I saw an article on Estate Agent Today web site about the rise of “sell house quick” type web sites. I had just been thinking the same the day before. This type of investor house buying system was rife in the boom when anyone could do a ‘no money down’ style mortgage, and promises to buy or sell houses fast were everywhere. Competition for deals was fierce.
The Buy/ Sell House Quick Systems
The system around buying direct from vendors revolves around companies offering to buy distressed sellers homes in a very short timescale (anything from 24 hours to 7 days) by railroading them into making a fast decision. Offers that are quoted upfront are often reduced at the last minute thereby forcing owners who are in dire straights to make bad decisions. People who call themselves ‘property educators’ (many of whom used to be called property portfolio builders), of which there were hundreds teaching newbies how to be rich through property, have dwindled during the downturn. However, those that remain are still teaching some rather questionable tactics, such as sale and rent back and lease options, to obtain property from distressed sellers who are often facing repossession.
There are some good things being taught too, such as the use of multiple joint venture partners which can be used to cover your purchasing and refurbishing fees, or making sure you negotiate deals that are over 30% below any current perceived market value so that you can build in a margin should the market drop more in future.
Ra Ra Advice
Its all very well listening to super positive advice and how to use NLP techniques on unwary vendors, or how to use the various strategies to buy houses quickly, but what many ‘educators’ don’t teach is what situation this will leave the investor or vendor in as regards to tax, or what to do if regulation hits lease options ( as it did sale and rent back). Sale and rent back was all but killed off with FSA regulation because the deals simply did not stack and vendors were often left in precarious situations. It’s all about chasing the deal. It seems nothing has been learned from the financial crisis.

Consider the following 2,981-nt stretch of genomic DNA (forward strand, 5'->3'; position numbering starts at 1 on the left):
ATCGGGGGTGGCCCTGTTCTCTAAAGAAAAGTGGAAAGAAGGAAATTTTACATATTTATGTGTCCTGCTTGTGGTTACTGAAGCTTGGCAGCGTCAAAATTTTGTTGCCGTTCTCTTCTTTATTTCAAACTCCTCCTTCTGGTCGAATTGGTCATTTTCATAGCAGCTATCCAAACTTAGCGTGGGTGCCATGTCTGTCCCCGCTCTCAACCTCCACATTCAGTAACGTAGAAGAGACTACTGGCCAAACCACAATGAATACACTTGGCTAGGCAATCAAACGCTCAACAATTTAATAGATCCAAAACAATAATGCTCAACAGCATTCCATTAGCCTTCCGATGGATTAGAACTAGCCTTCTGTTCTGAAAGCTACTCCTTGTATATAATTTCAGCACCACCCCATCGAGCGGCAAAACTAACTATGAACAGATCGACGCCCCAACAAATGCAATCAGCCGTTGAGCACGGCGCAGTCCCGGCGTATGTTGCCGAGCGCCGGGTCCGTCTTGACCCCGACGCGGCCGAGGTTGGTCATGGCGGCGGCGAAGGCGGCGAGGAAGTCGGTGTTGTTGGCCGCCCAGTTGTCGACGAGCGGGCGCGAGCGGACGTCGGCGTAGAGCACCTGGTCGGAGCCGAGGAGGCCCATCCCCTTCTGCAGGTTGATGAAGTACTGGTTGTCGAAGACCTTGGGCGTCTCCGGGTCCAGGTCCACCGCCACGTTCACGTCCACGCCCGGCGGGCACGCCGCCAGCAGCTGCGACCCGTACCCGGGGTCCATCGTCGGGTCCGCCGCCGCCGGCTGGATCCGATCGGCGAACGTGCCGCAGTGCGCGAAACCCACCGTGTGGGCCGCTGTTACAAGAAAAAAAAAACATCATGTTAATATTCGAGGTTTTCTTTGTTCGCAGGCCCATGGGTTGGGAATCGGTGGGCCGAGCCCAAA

Many of the ‘new’ methods are really rehashes of the good old no money down method which got so many into so much trouble.
Bankruptcies & Escapes
Quite a few of the ex property educators who used to run courses or purely sell deals have gone bankrupt. Some have even resurrected themselves in the same format under their partners’ company ,whilst others have hopped it abroad then come back and reinvented themselves. All left a wake of investors losing thousands of pounds as they merrily claimed bankruptcy. Many of these ex bankrupts and escapees are now stalking social media sites to recruit people into their ways of doing business. ( Because social media is seen as the next big thing in marketing, and what these guys are really good at, is marketing.) Some even set up their own ‘debt advice’ sites so that they can gain leads from desperate sellers, which is smart, but also a bit distasteful. Plenty of those sites have disappeared too.
At the end of the day, buying property just for the sake of it, without proper due diligence, an exit strategy, some ethics and sound tax advice could see your business come crashing down later. There are still lenders who will work with experienced investors. Now is not the time to dabble in the property market with questionable practices which could come back to haunt you later when the market is finally allowed to drop and interest rates rise.